The great thing about living in a small town is that everyone knows everyone and it is one big family. The bad thing about living in a small town is that everyone knows everyone and it is one big family. If someone transgresses or forgets a promise, there is always someone there to remind you.
Such is the case between the residents of upper Kinderwood Drive and developer Ted Kinder.
The promise in question involves undeveloped Lots 10 and 11 on Kinderwood Drive. Both have remained untouched for years. Both have extremely steep access points from the road making it difficult to get on the properties. Both helped form part of what Kinder referred to as "permanent green space" when originally advertised lots for sale in the development. Thus residents were equally surprised and dismayed to see a backhoe and logging crew cut a wide swath as an entranceway down to these lots earlier this month. Kinder said he was only removing dead trees on the property. Residents say something else is happening.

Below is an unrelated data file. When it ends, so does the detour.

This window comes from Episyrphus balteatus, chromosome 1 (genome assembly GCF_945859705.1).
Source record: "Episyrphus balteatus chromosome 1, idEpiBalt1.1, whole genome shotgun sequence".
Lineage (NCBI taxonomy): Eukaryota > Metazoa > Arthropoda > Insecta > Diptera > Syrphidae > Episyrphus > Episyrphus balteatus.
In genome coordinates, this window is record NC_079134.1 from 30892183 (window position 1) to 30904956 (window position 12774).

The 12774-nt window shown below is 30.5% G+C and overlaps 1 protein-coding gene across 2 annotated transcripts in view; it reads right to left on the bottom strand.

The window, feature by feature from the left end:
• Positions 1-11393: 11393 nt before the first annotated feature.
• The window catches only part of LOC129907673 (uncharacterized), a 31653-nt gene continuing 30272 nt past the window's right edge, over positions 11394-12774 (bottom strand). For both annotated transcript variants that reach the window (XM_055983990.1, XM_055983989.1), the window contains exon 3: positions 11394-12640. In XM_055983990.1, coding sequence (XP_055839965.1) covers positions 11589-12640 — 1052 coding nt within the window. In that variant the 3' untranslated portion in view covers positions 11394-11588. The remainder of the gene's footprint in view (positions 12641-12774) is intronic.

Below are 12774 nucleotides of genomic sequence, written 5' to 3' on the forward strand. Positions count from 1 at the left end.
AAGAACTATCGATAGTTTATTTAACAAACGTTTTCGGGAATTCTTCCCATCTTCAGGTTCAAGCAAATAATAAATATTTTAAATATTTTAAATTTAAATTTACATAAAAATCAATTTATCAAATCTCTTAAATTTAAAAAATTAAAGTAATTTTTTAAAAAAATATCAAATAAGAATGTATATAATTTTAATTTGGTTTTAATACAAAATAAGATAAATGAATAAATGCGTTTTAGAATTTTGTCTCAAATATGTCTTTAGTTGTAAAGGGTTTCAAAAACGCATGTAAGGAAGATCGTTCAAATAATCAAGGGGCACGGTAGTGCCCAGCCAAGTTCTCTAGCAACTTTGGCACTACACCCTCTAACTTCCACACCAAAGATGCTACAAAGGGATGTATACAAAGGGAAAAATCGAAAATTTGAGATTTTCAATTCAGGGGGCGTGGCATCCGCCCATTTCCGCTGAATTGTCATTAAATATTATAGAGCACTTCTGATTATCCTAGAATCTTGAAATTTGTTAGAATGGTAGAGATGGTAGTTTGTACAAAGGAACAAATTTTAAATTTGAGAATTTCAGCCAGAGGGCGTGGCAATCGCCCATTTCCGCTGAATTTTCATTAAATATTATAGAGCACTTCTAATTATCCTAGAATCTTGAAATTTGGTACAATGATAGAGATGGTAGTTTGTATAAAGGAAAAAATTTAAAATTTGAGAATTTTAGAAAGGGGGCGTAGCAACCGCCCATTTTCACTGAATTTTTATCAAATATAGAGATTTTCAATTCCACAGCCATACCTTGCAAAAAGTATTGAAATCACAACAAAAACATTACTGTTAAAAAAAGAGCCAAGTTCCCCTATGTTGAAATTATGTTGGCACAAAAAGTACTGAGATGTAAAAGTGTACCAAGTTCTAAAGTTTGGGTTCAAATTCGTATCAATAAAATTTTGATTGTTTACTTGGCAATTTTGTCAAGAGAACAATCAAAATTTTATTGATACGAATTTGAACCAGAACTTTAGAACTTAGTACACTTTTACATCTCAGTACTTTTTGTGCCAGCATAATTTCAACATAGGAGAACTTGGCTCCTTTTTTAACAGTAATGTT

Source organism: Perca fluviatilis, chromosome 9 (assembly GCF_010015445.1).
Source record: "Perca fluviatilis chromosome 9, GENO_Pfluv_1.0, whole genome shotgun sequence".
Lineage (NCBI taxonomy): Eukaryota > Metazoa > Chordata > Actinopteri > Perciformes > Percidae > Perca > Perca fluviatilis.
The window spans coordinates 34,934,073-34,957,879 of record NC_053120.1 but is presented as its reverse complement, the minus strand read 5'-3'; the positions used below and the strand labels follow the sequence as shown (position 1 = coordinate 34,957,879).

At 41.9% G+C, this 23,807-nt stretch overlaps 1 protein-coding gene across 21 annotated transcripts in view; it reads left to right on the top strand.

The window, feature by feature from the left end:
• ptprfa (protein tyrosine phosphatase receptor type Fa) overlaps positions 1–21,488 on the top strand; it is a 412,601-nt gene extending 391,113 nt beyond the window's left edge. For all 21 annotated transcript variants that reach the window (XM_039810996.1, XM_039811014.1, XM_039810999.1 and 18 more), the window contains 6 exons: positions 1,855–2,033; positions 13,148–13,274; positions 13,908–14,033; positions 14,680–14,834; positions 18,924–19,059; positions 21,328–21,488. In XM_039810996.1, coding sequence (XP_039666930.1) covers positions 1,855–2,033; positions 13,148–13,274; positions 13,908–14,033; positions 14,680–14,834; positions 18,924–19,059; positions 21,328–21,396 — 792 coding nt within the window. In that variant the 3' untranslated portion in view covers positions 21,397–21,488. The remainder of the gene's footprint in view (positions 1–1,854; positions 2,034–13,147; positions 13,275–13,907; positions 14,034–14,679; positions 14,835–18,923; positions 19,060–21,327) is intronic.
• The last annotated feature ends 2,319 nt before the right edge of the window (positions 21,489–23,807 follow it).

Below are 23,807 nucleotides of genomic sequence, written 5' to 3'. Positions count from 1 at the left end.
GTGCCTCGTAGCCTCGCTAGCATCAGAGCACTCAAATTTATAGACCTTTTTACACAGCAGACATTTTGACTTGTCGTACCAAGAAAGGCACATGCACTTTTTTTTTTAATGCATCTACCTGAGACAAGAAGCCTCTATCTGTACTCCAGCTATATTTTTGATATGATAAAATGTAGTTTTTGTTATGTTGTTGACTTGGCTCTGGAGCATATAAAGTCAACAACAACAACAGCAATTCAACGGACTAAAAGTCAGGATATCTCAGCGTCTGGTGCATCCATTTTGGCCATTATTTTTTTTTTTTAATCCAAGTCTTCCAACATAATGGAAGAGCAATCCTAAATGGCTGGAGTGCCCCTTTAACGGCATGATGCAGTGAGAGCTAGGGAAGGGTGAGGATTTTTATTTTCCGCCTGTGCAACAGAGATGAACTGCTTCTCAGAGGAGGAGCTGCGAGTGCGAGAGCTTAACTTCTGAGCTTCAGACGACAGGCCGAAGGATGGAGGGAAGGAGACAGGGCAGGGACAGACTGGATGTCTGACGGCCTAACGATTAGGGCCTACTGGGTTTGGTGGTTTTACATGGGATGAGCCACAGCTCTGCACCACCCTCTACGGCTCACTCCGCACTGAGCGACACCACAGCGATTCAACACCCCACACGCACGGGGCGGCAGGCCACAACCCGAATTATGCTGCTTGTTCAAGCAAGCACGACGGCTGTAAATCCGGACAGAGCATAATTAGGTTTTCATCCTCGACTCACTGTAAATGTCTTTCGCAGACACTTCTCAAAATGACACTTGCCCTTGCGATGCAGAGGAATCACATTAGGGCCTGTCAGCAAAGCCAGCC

"The size of the cut clearly indicates that an access road is being built to those lots," said Dr. Eva Briggs. "Dead trees weren't all that were removed. Plenty of live trees went down."
Indeed pictures show a huge stack of cut logs, the wood fresh, a lot of it too fresh to be considered dead wood.
For over a dozen years, residents have accessed the property via an old railroad path. Families regularly picnic in the area, children and teens swim in the creek, and catch crawfish, and there is plenty of wildlife from deer to foxes making their homes in the forested space. Indeed Kinder has never posted the land, forbidden residents from walking and hiking the area, and up until recently, even maintained the bridge that crosses the creek. Residents are more than fearful that this is the beginning of the end for the 'designated green space' and angered over the breaking of what they felt was a promise that the area would remain green, a haven for both families and wildlife to enjoy.